Communication practices that encourage and constrain shared decision-making in healthcare encounters: systematic review of conversation analytic research

Land, Victoria and Parry, Ruth and Seymour, Jane Communication practices that encourage and constrain shared decision-making in healthcare encounters: systematic review of conversation analytic research. Health Expectations . ISSN 1369-7625 (In Press)

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Abstract

Background

Shared decision-making (SDM) is generally treated as good practice in healthcare interactions. Conversation analytic research has yielded detailed findings about decision-making in healthcare encounters.

Objective

To map decision-making communication practices relevant to healthcare outcomes in face-to-face interactions yielded by prior conversation analyses, and to examine their function in relation to SDM.

Search strategy

We searched nine electronic databases (last search November 2016) and our own and other academics’ collections.

Inclusion criteria

Published conversation analyses (no restriction on publication dates) using recordings of healthcare encounters in English where the patient (and/or companion) was present and where the data and analysis focused on health/illness-related decision-making.

Data extraction and synthesis

We extracted study characteristics, aims, findings relating to communication practices, how these functioned in relation to SDM, and internal/external validity issues. We synthesised findings aggregatively.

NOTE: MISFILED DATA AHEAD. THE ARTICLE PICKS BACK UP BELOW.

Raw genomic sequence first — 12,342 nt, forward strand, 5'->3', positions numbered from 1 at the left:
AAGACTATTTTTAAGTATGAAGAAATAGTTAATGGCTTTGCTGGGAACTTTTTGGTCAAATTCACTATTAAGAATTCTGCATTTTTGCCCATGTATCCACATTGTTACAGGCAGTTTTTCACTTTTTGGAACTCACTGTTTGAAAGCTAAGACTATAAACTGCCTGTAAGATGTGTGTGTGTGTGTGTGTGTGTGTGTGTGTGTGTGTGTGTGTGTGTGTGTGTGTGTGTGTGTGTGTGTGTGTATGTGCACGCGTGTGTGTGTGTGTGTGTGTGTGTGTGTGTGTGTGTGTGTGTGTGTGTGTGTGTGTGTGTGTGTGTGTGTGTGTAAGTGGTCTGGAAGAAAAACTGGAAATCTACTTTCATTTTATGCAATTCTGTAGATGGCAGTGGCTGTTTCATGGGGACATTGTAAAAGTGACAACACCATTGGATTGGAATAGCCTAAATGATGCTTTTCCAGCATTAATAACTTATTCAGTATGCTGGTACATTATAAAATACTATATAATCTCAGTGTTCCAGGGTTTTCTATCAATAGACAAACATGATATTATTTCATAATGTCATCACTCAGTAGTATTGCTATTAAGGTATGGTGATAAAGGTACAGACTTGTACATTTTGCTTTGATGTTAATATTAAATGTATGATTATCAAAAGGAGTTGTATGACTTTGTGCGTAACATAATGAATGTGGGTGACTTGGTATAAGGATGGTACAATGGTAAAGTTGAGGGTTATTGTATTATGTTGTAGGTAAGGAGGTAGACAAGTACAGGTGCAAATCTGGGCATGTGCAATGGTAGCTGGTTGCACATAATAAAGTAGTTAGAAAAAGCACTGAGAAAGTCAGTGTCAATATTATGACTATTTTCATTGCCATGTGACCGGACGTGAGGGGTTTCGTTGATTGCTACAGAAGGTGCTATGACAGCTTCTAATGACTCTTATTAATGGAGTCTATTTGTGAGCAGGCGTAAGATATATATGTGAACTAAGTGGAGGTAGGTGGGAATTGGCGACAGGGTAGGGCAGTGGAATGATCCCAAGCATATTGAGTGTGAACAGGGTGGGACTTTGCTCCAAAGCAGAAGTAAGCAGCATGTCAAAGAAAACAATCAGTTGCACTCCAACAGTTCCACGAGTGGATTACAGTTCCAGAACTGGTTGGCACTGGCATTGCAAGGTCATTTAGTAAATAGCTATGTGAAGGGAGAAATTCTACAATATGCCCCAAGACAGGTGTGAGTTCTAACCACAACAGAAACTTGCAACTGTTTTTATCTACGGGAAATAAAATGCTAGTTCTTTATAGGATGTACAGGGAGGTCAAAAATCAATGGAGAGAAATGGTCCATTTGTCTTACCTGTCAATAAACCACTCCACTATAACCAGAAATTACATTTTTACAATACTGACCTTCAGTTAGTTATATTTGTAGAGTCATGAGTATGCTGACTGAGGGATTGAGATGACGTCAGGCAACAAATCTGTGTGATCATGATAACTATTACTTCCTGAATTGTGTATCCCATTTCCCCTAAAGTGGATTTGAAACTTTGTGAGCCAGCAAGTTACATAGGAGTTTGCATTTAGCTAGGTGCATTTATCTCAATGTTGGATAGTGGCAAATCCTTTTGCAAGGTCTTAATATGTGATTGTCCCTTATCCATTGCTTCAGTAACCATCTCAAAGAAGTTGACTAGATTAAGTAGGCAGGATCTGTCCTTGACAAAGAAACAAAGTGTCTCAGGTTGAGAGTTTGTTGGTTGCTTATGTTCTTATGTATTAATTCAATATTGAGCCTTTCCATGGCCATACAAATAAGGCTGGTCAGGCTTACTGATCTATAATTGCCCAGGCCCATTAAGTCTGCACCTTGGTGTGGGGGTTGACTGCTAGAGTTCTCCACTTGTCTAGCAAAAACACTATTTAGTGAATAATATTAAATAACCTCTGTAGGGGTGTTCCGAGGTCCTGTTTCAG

Results

Twenty-eight publications met the inclusion criteria. We sorted findings into 13 types of communication practices and organised these in relation to four elements of decision-making sequences: (1) broaching decision-making; (2) putting forward a course of action; (3) committing or not (to the action put forward); and (4) HCPs’ responses to patients’ resistance or withholding of commitment. Patients have limited opportunities to influence decision-making. HCPs’ practices may constrain or encourage this participation.

Conclusions

Patients, companions and HCPs together treat and undertake decision-making as shared, though to varying degrees. Even for non-negotiable treatment trajectories, the spirit of SDM can be invoked through practices that encourage participation (e.g. by bringing the patient towards shared understanding of the decision’s rationale).

Item Type: Article
Keywords: Conversation analysis; shared decision-making; patient participation; patient choice; medical interaction; systematic review
Schools/Departments: University of Nottingham, UK > Faculty of Medicine and Health Sciences > School of Health Sciences
Depositing User: Eprints, Support
Date Deposited: 04 May 2017 12:42
Last Modified: 05 May 2017 16:09
URI: http://eprints.nottingham.ac.uk/id/eprint/42525

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